Owing to the earthquake and the resulting tsunami occurred on March 2011 in central-eastern Japan, the Fukushima Dai-ichi Nuclear Power Plant was damaged by several hydrogen explosions. This accident released a vast amount of radionuclides, including caesium 134 and 137 (ca. ratio 1:1). Initial fallout contaminated cultivated soils, forests, water bodies, residential areas, asphalt and concrete surfaces. Afterwards, a variety of decontamination practices has been done, reducing the ambient dose rates.
In a recent study, published in Environmental Pollution (available online since April 19, 2018 ►) and conducted by Prof. Yuichi Onda (University of Tsukuba, Japan ►) and Dr. Manuel López-Vicente (EEAD-CSIC, Soil Management and Global Change Group ►), eight decontamination practices have been evaluated in a forest plantation of Japanese cedar located 16 km southwest to the Power Plant and within the exclusion area. Radiocesium (Cs-137) concentrations and activities were calculated in soil and litter samples, during 27 months (May 2013 – July 2015), in 10 experimental plots and after decontamination practices. Differences were statistically significant and four homogeneous groups were distinguished. Tree thinning and litter removal greatly reduced the radioactivity. Tree thinning, clearcutting with litter removal, and litter removal also had higher discharge rates than those rates in the control plots. We only observed low rates in the two plots with matting (soil conservation practice). The temporal variability was explained by (i) the different rainfall depths registered during the measurement intervals (with heavy rainfall events and typhoons); and (ii) the fluctuations of the total ground coverage (canopy and surface). The decrease trend in radiocesium concentration was high in 2013, moderate in 2014 and low in 2015 owing to the vegetation recovery after the countermeasures, thus reducing the possibility of the second pollution of the neighbouring areas. The average proportions of contribution of Cs-137 discharge by soil and leaf fraction were 96.6% and 3.4%.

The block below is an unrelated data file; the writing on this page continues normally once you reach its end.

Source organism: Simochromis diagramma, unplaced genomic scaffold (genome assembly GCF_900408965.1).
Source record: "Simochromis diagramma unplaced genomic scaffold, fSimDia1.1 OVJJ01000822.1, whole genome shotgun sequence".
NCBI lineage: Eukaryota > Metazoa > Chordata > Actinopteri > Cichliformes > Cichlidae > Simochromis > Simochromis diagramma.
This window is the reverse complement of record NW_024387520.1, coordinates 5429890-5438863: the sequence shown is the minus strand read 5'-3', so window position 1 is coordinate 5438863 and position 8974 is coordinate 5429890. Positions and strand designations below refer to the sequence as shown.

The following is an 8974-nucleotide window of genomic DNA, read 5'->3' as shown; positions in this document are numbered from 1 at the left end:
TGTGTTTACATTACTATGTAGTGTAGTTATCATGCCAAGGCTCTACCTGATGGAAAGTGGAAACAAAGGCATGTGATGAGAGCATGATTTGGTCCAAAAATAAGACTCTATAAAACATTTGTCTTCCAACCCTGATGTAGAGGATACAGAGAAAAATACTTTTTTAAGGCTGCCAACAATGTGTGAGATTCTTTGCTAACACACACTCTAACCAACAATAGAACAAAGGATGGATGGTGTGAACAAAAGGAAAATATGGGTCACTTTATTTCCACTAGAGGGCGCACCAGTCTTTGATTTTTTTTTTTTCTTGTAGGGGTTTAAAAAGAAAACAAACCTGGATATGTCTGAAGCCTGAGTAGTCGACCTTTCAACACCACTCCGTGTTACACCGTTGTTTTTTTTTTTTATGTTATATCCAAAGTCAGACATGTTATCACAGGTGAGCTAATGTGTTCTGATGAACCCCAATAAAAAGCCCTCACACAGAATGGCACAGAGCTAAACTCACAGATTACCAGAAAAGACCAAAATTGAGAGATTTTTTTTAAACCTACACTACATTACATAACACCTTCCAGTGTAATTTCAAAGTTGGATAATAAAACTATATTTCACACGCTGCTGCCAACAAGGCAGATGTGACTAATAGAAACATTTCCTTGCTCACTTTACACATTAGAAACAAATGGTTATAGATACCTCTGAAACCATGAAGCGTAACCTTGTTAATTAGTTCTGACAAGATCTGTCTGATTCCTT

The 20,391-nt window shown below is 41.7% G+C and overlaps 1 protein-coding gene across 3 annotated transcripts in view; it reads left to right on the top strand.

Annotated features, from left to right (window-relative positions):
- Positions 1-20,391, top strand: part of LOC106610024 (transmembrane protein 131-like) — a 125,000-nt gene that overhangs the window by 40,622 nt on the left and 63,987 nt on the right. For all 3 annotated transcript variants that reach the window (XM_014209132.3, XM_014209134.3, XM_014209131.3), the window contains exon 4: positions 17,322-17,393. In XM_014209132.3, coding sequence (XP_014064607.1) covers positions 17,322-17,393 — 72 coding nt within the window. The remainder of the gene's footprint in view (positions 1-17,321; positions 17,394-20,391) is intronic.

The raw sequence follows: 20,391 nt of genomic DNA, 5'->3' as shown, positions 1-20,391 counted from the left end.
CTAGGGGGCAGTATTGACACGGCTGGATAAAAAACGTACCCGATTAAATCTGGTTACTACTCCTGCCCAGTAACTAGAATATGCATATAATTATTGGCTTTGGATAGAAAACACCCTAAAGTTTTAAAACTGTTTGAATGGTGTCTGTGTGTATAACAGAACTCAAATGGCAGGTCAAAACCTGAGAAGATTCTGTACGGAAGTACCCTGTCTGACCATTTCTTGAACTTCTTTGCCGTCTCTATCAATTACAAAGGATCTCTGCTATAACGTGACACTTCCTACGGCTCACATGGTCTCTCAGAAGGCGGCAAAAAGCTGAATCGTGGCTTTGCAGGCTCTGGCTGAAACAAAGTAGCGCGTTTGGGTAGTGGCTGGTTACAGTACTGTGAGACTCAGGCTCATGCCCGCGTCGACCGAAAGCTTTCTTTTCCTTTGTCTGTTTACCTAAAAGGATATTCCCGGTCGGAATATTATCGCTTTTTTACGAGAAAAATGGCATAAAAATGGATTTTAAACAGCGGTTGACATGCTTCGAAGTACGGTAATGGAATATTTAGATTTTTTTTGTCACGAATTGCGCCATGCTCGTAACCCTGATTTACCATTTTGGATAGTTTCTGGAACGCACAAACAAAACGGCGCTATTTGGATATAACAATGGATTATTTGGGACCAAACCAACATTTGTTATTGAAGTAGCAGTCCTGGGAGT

This research was funded by the project “Development of techniques for migration control against radioactive substances in forests (2012-2016)” of the Japanese Forestry Agency; and was carried out by Dr. Manuel López-Vicente during his postdoctoral stays at the University of Tsukuba (Prof. Onda Laboratory) in 2015 (Research Fellowships Program of the Canon Foundation in Europe, call 2014) and 2016.
López-Vicente M, Onda Y, Takahashi J, Kato H, Chayama S, Hisadome K. Radiocesium concentrations in soil and leaf after decontamination practices in a forest plantation highly polluted by the Fukushima accident. Environmental Pollution 239, 448-456 (2018)
DOI: 10.1016/j.envpol.2018.04.045 ►